This is a huge victory for Mayor Dawn Zimmer, who can once more count on support from a council she lost last November when Tim Occhipinti beat Councilman Michael Lenz in a special 4th Ward election.
While reformers had hoped to win in the 2nd ward, Tom Greaney was short by about 25 votes, allowing Beth Mason to be reelected.
Although outvoted citywide, reformers – apparently reading the tea leaves in this past April’s Board of Education election – concentrated their efforts on the 5th and 6th wards.
Sacco won big in North Bergen
Meanwhile, North Bergen Mayor Nicholas led his ticket called “Stable taxes, stable neighborhoods,” consisting of Commissioners Frank Gargiulo, Hugo Cabrera, Theresa Ferraro, and Allen Pascual, to victory over the “Citizens for Change” group that included Michael Kreutzer, Maria Benitze-Mir, Adrian Cepero, Ravinesh Varma, and April Tricoli-Busset.
The Sacco team won by taking 83 percent of the vote, the largest margin in his election history going back to 1985.
Swibinski said Citizens for Change were no pushovers, but Sacco may be unbeatable in North Bergen.
“But nobody expected a margin this big,” he said.
What does it mean for the future?
While Swibinski downplayed the larger implications of these elections, saying North Hudson might not see significant political shifts due to Roque’s election. Other people believe the West New York and Hoboken elections show weakness in the Hudson County Democratic Organization (HCDO) that will likely get exploited in next year’s U.S. Senate election when Robert Menendez is up for reelection.
Menendez backed Vega in this election, which raises the question as to how much support Menendez can expect from his home turf in North Hudson.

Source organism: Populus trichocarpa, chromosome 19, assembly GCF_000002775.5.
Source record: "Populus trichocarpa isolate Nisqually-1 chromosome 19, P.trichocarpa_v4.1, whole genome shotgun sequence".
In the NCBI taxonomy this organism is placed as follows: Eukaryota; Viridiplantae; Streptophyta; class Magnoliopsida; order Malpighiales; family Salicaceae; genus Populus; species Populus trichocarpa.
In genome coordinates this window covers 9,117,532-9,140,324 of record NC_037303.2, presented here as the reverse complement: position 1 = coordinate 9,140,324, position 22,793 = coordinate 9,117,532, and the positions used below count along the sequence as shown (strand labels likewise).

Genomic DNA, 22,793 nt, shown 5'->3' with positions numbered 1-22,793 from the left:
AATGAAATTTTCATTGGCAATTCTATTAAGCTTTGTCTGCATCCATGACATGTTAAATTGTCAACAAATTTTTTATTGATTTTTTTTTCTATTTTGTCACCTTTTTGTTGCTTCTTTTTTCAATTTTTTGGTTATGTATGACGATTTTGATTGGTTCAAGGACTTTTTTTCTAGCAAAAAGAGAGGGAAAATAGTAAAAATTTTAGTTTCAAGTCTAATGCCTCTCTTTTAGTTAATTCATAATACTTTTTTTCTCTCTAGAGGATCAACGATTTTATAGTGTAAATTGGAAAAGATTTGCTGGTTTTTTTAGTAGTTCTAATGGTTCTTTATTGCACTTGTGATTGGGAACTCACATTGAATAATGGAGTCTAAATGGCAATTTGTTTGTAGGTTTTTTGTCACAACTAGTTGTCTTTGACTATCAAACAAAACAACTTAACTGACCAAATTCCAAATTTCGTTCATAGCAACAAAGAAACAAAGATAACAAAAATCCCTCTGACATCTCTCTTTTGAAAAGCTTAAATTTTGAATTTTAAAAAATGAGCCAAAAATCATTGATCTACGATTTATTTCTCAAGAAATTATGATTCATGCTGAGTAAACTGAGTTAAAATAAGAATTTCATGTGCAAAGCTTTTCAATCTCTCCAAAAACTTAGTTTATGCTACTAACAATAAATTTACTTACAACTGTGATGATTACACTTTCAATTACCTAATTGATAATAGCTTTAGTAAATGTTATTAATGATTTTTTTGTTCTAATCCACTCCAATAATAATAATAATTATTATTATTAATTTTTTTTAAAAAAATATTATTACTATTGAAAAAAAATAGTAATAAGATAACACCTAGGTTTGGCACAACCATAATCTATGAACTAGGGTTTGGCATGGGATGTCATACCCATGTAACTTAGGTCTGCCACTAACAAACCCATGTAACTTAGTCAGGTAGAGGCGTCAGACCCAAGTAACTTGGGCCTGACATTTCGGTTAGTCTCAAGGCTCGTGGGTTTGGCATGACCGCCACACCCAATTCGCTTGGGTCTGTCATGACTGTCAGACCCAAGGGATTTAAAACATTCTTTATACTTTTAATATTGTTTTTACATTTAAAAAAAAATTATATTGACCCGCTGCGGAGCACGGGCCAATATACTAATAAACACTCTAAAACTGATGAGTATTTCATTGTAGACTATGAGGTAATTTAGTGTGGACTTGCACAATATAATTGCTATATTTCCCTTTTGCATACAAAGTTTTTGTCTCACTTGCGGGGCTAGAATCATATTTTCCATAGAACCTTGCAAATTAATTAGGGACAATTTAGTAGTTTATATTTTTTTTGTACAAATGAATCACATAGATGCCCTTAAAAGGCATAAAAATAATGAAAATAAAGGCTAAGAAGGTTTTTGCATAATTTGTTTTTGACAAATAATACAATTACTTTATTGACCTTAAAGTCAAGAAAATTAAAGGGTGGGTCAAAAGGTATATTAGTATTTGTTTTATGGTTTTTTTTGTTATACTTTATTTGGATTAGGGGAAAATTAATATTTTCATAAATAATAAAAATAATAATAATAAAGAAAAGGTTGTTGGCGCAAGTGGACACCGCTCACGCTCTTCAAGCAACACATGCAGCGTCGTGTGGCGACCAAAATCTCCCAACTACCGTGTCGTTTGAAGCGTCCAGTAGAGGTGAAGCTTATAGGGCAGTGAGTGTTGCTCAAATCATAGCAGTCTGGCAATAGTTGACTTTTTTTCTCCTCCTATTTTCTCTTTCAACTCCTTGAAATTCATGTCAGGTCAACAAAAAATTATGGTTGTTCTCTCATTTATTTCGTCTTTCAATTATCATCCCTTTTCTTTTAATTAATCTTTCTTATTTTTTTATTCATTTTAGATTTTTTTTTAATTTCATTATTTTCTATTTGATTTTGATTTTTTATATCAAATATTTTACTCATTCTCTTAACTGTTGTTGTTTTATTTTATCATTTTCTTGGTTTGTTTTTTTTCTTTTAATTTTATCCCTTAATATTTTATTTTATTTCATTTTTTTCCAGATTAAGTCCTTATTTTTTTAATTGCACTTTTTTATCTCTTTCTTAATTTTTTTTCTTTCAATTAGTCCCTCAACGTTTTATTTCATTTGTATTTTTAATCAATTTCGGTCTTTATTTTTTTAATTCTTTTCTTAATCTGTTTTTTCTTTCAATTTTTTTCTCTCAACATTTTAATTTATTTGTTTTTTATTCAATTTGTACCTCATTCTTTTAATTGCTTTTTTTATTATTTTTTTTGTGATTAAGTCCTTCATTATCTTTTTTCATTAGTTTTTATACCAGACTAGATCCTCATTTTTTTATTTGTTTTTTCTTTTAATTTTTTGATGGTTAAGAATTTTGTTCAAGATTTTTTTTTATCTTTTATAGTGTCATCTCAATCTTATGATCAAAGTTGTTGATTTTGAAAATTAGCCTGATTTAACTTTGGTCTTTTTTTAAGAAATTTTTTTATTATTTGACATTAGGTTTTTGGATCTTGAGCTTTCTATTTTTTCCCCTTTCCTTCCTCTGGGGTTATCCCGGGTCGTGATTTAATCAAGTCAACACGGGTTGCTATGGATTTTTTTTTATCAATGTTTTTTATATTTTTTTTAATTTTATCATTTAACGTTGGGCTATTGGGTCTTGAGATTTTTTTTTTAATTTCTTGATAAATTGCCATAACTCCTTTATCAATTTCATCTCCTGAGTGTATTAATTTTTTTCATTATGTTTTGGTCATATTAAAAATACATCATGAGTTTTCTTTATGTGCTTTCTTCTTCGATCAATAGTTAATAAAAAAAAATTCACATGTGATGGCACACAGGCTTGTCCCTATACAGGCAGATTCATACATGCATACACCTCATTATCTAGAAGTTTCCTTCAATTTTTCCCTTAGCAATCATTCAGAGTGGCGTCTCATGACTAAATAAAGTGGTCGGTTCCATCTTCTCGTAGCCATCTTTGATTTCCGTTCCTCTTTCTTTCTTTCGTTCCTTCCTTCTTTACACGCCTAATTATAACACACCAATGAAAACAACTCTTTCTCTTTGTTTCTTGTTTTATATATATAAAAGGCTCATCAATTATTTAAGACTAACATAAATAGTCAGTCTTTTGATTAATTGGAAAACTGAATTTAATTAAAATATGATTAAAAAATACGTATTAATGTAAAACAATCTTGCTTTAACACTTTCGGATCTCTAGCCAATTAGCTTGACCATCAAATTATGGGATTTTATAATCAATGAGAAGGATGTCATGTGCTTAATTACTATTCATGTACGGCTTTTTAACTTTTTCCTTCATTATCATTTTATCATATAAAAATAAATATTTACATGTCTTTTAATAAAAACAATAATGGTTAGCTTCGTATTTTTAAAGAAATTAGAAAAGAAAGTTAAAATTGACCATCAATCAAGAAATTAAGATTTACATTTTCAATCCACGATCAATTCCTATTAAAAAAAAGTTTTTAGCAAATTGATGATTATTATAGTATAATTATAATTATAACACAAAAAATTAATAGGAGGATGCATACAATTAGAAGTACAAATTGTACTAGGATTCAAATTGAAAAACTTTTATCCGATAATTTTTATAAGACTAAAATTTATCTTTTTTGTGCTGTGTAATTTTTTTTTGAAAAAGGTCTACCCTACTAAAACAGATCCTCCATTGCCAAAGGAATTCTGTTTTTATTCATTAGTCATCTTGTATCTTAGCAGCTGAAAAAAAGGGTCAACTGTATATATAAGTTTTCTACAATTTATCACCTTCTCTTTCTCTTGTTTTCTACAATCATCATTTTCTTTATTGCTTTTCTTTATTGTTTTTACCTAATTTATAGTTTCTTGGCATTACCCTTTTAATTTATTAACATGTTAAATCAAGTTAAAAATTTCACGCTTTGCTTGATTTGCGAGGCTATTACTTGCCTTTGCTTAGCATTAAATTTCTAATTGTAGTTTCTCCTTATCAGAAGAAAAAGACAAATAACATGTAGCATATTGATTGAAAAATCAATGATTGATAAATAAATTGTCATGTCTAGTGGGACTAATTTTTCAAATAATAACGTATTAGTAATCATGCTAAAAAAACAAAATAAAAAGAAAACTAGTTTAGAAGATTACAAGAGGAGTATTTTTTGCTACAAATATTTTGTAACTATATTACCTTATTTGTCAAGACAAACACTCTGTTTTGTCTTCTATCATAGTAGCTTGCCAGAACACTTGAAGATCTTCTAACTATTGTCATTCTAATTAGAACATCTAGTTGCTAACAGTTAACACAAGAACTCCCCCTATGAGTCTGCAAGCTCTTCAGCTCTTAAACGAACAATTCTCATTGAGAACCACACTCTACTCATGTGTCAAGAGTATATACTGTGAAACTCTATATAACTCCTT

Despite some who claim the HCDO failed in West New York, Swibinski and others claim the HDCO did very little.
“Vega’s team thought they could win it in their own,” he said, adding that gauging by the results, the HCDO would not likely have turned the election around for Vega even if they’d gotten involved.
A lot of the future depends on what Roque does as mayor, if he will become part of the HDCO or become something of a maverick the way Union City Mayor Brian Stack and Hoboken Mayor Zimmer have.
Most believe this election was far from good news for Sacco, Menendez, or even HCDO Chairman Bayonne Mayor Mark Smith. With redistricting, Sacco as state senator inherited West New York, and now must live with a possible hostile mayor. With a large number of Latino voters in North Bergen and West New York, Sacco has to look over his shoulder to make sure that a Latino challenger for his Senate seat does not emerge.
Menendez, meanwhile, also has something to fear since Stack and Zimmer already have close ties to Republican Gov. Christopher Christie, and one more hostile mayor in West New York could form a huge bloc against him right here in his home county.
Even if Smith and the HCDO were not involved in West New York and Hoboken (a claim some dispute), the losses in both towns seem to show HCDO weakness.